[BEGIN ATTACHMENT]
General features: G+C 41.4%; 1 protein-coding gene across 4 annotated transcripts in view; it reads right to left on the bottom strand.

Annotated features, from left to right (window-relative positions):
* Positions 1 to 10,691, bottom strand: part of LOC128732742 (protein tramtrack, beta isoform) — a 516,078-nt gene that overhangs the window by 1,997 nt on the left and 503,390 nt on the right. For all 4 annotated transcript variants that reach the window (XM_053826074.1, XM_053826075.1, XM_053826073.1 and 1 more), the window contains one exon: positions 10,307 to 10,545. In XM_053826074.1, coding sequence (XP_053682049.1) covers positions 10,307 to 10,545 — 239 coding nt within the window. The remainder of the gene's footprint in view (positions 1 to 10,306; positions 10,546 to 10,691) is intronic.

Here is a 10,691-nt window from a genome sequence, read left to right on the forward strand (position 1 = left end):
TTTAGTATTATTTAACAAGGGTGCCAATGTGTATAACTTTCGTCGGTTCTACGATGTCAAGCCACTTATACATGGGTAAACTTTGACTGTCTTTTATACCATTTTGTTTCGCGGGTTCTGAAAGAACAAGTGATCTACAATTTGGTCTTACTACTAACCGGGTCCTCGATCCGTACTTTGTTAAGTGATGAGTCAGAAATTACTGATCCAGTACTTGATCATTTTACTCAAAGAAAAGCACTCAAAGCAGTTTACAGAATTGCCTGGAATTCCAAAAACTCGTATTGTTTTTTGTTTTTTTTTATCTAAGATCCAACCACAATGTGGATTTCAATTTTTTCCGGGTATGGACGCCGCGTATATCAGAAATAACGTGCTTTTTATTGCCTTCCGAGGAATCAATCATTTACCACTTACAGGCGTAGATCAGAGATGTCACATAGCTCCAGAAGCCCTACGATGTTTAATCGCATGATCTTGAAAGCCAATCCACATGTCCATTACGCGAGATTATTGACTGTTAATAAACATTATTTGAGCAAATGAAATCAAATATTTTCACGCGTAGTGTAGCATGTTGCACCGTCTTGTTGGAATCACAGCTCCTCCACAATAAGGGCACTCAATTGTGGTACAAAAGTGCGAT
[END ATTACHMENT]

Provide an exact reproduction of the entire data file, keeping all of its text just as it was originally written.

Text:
General features: G+C 41.4%; 1 protein-coding gene across 4 annotated transcripts in view; it reads right to left on the bottom strand.

Annotated features, from left to right (window-relative positions):
* Positions 1 to 10,691, bottom strand: part of LOC128732742 (protein tramtrack, beta isoform) — a 516,078-nt gene that overhangs the window by 1,997 nt on the left and 503,390 nt on the right. For all 4 annotated transcript variants that reach the window (XM_053826074.1, XM_053826075.1, XM_053826073.1 and 1 more), the window contains one exon: positions 10,307 to 10,545. In XM_053826074.1, coding sequence (XP_053682049.1) covers positions 10,307 to 10,545 — 239 coding nt within the window. The remainder of the gene's footprint in view (positions 1 to 10,306; positions 10,546 to 10,691) is intronic.

Here is a 10,691-nt window from a genome sequence, read left to right on the forward strand (position 1 = left end):
TTTAGTATTATTTAACAAGGGTGCCAATGTGTATAACTTTCGTCGGTTCTACGATGTCAAGCCACTTATACATGGGTAAACTTTGACTGTCTTTTATACCATTTTGTTTCGCGGGTTCTGAAAGAACAAGTGATCTACAATTTGGTCTTACTACTAACCGGGTCCTCGATCCGTACTTTGTTAAGTGATGAGTCAGAAATTACTGATCCAGTACTTGATCATTTTACTCAAAGAAAAGCACTCAAAGCAGTTTACAGAATTGCCTGGAATTCCAAAAACTCGTATTGTTTTTTGTTTTTTTTTATCTAAGATCCAACCACAATGTGGATTTCAATTTTTTCCGGGTATGGACGCCGCGTATATCAGAAATAACGTGCTTTTTATTGCCTTCCGAGGAATCAATCATTTACCACTTACAGGCGTAGATCAGAGATGTCACATAGCTCCAGAAGCCCTACGATGTTTAATCGCATGATCTTGAAAGCCAATCCACATGTCCATTACGCGAGATTATTGACTGTTAATAAACATTATTTGAGCAAATGAAATCAAATATTTTCACGCGTAGTGTAGCATGTTGCACCGTCTTGTTGGAATCACAGCTCCTCCACAATAAGGGCACTCAATTGTGGTACAAAAGTGCGAT